December 10, 2012 by wildducks
Ireland’s Brendan Behan is an unsung hero of the modern stage. I first heard about him 10 or so years ago, when I caught Borstal Boy on TV. I fell in love with the whole cast, even for a while adorning my laptop backdrop wall with a scene from the film. Finding out that Borstal Boy is in fact autobiographical, had me on the lookout for a copy of the book. While I eventually found it a tad long-winded, I saw the comedic charm to Behan’s writing. That sent me back to the book store once more. I ordered a nice and used collection of his plays, “The Quare Fellow,” “The Hostage,” and “Richard’s Cork Leg,” among some sundry one-acts designed for the radio.
I was immediately impressed by the cover artwork, which features a woman standing in a clear glass, up to her eyeballs in water, looking on another woman reclining naked on a mussed up bed with “Eire” written in the background. The culprit is none other than Irish artist Micheal Farrell, who entitled this oil painting, Madonna Irlanda, or The First Ever Real Irish Political Picture. Clearly Farrell wanted to incite controversy and I can only guess he might have felt that Irish political art was absent or ripped-off or whatever, and that controversy needed inciting.
What I can glean from this piece is that Ireland is being depicted as a naked prostitute in a dirty bedroom, though still holy, as another woman is drowning in a glass of water, while yet another woman is vaginally bleeding while trying to hoist a flag. While it is not clear who the client is, whether England, or the world, or the viewer which is my guess it is clear that the women depicted in the painting are in danger, that their lives are at stake, and that there has been a crime. While the woman on the bed does not at first seem to be in the dangerous predicament as the other two, upon closer inspection she has been spanked, as the coloration on her behind indicates. She is modelled after Mademoiselle O’Murphy, an Irish woman, one of Louis XV’s mistresses, and famously painted by Francois Boucher.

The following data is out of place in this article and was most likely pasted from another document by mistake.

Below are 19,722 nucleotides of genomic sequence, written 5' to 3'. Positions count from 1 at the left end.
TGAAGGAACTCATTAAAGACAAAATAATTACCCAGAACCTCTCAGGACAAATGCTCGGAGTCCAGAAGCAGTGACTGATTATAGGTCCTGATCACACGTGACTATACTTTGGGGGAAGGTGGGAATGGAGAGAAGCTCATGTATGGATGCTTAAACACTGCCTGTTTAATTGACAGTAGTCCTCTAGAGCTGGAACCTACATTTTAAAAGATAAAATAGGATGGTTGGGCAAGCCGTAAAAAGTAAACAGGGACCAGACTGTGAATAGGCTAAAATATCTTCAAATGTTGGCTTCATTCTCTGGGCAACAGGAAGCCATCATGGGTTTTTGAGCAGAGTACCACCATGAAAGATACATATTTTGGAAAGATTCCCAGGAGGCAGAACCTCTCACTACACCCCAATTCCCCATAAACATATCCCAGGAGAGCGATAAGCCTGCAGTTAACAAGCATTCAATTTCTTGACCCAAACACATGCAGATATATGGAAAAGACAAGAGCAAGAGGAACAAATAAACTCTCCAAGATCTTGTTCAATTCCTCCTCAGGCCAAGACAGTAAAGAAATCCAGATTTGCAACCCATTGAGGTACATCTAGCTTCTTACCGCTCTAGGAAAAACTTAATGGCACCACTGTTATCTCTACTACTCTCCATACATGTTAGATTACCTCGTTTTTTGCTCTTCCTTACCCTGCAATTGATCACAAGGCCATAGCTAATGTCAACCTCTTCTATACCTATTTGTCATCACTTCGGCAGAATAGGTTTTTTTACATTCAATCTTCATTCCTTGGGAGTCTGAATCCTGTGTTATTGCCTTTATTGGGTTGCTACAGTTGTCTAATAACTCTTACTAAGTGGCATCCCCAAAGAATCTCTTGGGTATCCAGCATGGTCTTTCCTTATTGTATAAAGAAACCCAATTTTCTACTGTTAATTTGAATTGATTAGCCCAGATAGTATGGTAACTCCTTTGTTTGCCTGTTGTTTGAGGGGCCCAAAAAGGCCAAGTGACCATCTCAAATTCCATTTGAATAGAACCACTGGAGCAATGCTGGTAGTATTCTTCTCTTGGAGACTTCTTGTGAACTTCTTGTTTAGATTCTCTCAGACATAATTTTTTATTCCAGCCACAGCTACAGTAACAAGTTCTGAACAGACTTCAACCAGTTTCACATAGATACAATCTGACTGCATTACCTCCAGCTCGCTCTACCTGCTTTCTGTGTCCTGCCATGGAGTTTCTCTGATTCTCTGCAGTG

I am impressed by how strong this work is and what it seems to be saying, and how it’s coming from a place of anger and frustration.
I am currently reading Behan’s Richard’s Cork Leg, which reminds me a lot of Evelyn Waugh’s The Loved One, which both deal with the fertile comedic ground of the funeral business. Where The Loved One contents itself with a parody of Hollywood stardom, and drivelling sentimentality, Behan’s work deals with class, religion, Irish history, including Irish independence, which Behan himself worked towards up to a certain point, and prostitution, which is never solemnizing. Here we have two Bawds who are on their yearly pilgrimage to the grave of their deceased co-worker, Crystal Clear, to sing songs and pour out a shot or two or her favorite booze in her honor, well-met by two charlatan beggars, begging alms and pocketing the money. The whole play takes place in a cemetery that had recently been purchased by a US company which touts itself as being the classiest and classist-ist cemetery in all of Ireland. I haven’t finished it yet, but would have loved to have seen it in its original form back in the day. I don’t suppose Brendan Behan’s works will ever get even the smallest showing here in Berlin, but that’s the beauty of your own mind. There is a showing whenever you want it.